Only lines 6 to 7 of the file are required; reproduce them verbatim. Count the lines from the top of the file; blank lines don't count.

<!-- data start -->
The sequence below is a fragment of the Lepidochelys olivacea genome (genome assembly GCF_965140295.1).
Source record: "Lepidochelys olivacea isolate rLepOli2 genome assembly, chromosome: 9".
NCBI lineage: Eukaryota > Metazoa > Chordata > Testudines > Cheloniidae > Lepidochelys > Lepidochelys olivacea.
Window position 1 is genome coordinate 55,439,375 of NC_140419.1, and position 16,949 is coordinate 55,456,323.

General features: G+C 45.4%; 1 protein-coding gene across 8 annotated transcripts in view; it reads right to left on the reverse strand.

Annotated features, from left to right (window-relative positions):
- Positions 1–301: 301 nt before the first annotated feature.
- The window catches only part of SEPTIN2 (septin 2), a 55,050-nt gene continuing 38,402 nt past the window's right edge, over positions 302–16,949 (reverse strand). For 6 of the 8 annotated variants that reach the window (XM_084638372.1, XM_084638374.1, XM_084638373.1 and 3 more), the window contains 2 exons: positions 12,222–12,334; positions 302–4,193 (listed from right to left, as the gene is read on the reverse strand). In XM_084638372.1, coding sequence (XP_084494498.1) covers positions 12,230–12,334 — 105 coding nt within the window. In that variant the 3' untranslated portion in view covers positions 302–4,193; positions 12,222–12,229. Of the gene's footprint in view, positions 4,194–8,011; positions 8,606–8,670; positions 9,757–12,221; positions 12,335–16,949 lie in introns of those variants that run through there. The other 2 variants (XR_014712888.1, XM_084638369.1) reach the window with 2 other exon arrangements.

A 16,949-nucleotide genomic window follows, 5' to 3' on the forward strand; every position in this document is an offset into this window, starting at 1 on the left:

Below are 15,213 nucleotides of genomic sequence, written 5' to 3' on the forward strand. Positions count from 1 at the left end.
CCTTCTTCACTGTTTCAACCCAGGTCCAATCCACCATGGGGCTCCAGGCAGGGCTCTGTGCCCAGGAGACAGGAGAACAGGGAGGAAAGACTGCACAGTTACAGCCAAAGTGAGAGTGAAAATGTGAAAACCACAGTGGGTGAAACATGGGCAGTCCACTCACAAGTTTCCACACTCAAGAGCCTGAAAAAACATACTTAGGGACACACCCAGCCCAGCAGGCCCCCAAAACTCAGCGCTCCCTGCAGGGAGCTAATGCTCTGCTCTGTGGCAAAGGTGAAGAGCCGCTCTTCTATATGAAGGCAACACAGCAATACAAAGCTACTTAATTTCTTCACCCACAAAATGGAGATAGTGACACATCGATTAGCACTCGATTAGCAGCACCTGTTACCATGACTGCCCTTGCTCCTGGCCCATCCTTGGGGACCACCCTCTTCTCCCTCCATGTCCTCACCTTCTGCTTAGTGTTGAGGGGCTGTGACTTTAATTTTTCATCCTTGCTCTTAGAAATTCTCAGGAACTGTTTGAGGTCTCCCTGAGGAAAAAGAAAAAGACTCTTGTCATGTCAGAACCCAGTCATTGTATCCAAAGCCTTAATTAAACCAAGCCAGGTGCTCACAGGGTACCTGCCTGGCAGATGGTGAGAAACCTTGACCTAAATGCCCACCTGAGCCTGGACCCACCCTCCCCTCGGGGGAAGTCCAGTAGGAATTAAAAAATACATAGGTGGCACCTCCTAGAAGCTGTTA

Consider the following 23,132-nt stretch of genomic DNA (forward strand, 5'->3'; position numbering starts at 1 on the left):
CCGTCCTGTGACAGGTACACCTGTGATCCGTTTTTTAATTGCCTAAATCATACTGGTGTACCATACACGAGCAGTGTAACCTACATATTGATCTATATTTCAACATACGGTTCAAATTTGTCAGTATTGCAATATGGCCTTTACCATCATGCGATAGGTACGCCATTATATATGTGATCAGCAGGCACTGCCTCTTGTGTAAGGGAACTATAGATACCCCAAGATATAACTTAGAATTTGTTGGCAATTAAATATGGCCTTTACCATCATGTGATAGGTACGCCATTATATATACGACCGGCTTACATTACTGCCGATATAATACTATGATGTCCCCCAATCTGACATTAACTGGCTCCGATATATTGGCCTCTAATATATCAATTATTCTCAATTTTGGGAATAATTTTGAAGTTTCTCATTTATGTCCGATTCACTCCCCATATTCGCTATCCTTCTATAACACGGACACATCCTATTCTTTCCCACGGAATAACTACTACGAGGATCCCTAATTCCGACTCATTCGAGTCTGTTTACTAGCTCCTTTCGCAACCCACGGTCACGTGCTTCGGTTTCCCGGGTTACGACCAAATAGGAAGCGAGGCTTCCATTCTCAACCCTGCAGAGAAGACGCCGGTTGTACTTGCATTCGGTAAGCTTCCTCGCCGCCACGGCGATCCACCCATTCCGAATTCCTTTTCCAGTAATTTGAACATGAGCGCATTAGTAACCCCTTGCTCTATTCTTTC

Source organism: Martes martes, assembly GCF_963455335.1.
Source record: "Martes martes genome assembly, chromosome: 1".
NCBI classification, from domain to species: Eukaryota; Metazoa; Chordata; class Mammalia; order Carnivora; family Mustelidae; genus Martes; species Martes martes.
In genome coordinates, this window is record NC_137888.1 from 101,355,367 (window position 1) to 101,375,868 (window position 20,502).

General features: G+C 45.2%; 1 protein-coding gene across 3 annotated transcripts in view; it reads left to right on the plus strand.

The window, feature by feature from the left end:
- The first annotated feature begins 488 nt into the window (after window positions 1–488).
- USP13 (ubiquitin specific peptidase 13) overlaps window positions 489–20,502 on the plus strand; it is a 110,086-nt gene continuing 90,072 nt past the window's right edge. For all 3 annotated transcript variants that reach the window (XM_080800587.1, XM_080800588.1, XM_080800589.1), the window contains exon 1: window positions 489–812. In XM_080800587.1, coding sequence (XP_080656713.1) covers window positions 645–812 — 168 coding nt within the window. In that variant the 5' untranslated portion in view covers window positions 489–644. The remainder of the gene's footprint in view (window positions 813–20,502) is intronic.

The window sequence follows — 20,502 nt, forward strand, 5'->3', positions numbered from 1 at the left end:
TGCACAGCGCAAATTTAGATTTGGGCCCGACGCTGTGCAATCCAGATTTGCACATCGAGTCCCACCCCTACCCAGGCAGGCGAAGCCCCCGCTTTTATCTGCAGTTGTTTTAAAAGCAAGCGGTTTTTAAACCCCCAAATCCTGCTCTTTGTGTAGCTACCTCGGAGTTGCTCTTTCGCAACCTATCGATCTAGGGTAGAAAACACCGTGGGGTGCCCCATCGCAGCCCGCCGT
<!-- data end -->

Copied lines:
Annotated features, from left to right (window-relative positions):
- Positions 1–301: 301 nt before the first annotated feature.